The Eyre Highway runs from Norseman, WA to Port Augusta, SA. It is very fittingly named after Edward John Eyre who was the first of the white colonists to travel the route.
He was just a young man of 25 when he accepted the chance to lead a party from Adelaide to the far west of Western Australia. Born in England Eyre had learned his bushcraft moving stock from Sydney where they were expensive, overland to sell in Melbourne and Adelaide where they were even more expensive. Following these trips he took cattle and sheep by ship to King George Sound – modern day Albany,WA, a fine natural harbour then overlanded them to the Swan River Settlement – now Perth. Whilst there he found considerable interest in the establishment of a stock route across the continent. When he got back to Adelaide he found a committee had been formed for that very purpose.
On 18th June 1840 Eyre set out as the leader of 6 white men including John Baxter who had frequently been overseer on Eyre’s previous ventures and two South Australian aborigines Joey and Yarry. A third aboriginal, Wylie, that Eyre had brought back from Western Australia subsequently joined the party.
The initial thrusts were to the north but were frustrated by lack of water. Progress, if it were to be made, would have to be nearer the coast. November found the party at Fowler’s Bay. Three attempts over the next few months won another 200 km to the Head of the Bight.
In February 1841 Eyre sent the majority of his party back. He and Baxter pressed on with the three aborigines and 11 pack horses. It was to be do or die. In March they found good water at Eucla. By April the going was exceedingly tough. Their load had been lightened to the extent that they now had inadequate clothing. The aboriginal contingent had consented to the doing but had probably not been consulted about the dying clause in the contract and friction arose.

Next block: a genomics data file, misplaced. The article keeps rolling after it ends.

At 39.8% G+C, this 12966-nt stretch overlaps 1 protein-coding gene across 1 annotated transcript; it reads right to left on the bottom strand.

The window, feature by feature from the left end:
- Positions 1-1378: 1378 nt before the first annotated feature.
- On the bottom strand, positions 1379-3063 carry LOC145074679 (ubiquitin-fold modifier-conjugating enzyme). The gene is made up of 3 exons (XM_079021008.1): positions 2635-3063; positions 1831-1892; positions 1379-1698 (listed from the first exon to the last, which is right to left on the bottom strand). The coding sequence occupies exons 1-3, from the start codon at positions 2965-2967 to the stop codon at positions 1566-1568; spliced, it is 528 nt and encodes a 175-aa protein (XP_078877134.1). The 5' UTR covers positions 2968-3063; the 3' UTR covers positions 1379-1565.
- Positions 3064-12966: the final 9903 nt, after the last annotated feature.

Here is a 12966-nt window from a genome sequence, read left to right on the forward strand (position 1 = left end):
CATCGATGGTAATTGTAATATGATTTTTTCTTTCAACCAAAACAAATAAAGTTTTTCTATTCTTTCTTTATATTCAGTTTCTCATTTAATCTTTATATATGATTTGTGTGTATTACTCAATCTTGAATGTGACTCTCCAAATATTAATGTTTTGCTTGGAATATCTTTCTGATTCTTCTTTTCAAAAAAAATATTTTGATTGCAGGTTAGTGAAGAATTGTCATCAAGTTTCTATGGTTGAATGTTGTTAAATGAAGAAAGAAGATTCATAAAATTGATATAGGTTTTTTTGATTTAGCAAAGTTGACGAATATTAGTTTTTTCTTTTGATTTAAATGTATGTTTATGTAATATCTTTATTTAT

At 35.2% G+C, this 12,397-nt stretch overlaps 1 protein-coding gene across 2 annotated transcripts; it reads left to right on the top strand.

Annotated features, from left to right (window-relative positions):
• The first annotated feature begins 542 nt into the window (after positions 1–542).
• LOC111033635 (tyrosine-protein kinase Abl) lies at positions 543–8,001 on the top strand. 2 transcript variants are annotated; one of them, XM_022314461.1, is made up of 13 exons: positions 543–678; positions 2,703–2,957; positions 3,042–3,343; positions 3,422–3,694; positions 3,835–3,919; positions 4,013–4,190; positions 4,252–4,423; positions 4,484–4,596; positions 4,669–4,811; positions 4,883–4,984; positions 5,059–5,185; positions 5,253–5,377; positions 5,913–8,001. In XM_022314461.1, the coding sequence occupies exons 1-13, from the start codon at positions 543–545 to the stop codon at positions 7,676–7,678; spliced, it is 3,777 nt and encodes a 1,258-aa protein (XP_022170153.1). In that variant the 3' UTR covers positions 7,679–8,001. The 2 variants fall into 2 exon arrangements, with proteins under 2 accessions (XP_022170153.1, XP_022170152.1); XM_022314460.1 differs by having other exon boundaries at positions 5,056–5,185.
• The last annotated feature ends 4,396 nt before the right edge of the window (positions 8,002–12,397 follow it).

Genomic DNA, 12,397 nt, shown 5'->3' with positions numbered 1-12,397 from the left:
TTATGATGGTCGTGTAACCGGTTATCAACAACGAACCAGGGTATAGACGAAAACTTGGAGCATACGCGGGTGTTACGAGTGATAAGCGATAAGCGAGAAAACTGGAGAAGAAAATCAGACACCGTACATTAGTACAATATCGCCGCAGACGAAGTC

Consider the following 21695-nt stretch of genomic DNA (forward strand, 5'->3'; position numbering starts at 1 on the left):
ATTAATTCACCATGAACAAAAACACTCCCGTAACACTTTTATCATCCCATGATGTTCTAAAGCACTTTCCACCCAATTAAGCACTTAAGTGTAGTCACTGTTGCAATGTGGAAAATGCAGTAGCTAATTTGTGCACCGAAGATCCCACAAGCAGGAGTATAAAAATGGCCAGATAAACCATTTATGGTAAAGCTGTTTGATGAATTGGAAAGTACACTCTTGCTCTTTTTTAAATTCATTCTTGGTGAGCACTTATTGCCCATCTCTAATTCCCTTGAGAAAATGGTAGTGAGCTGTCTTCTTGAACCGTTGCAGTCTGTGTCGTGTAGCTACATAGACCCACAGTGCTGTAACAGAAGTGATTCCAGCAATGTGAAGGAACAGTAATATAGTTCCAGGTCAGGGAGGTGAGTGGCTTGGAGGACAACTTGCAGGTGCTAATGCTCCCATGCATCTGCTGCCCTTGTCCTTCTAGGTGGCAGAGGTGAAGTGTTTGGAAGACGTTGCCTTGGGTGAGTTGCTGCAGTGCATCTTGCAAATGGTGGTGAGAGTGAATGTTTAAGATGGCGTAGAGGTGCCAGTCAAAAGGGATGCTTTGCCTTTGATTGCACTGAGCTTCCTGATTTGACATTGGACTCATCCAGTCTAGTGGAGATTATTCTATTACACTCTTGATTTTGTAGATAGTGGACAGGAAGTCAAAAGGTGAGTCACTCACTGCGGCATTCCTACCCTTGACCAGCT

On the night of 29 April while Eyre was taking his watch over the horses he heard a gun shot. By the time he made it back to camp Baxter was dying from a gun shot to the chest and the two South Australian aborigines had decamped with all the serviceable firearms and most of the provisions.
A grave could not be dug in the solid rock. Baxter was wrapped in a blanket and left on the surface. Eyre and Wylie pressed on to the west. On the 2nd June they encountered a French ship near modern day Esperance and they enjoyed some relief from their hardship. Eyre insisted on completing the overland journey, accepted some supplies and the pair pressed on.
On July 7 Eyre and Wylie stood on a hill overlooking Albany, their journey just about over. Wylie was greeted by friends and family. Eyre was left to ponder “the embarrassing difficulties and sad disasters that had broken up my party.”
Eyre’s trek, Adelaide to Albany via the modern Eyre Highway is 2,695km (1,675 miles). The journey takes you across the Nullarbor Plain. Between Port Augusta and Norseman I don’t recall seeing any surface water whatsoever, a combination of dry climate (<250mm rain annually) and the limestone geology. Nullarbor comes from Latin and translates as No Trees but in fact much of the journey is through mallee and on the South Australian end there are even wheat fields by the side of the road. Only on the clifftop section near the South Australia border do you really have a barren landscape (although on foot that would seem more than sufficient).
The entire highway is sealed (since 1976).
Norseman has a population of about 1000 people, Ceduna about 2,500. In between there is Caiguna (8), Cocklebiddy (19), Madura (18) and Eucla (53) for a total of 98 people spread over 1200km. Port Augusta is almost a metropolis at 13,500. Therein lies the challenge. This is not the place to breakdown or realise that you left your insulin at home.
There are two hills. Traveling west to east it seems as though it will be flat forever until the Madura Pass. Trucks are invited to take low gear and down you go. Off to the left now is a cliff that extends to the horizon, a reminder that sea level was not always what it is today. At Eucla you get to climb back up again.
Crossing the Nullarbor is on the bucket list for most Australians, it has an almost mythical appeal. Now that I’ve ticked it off I have to say
- it was nothing like I expected and …
- I’m looking forward to doing it again.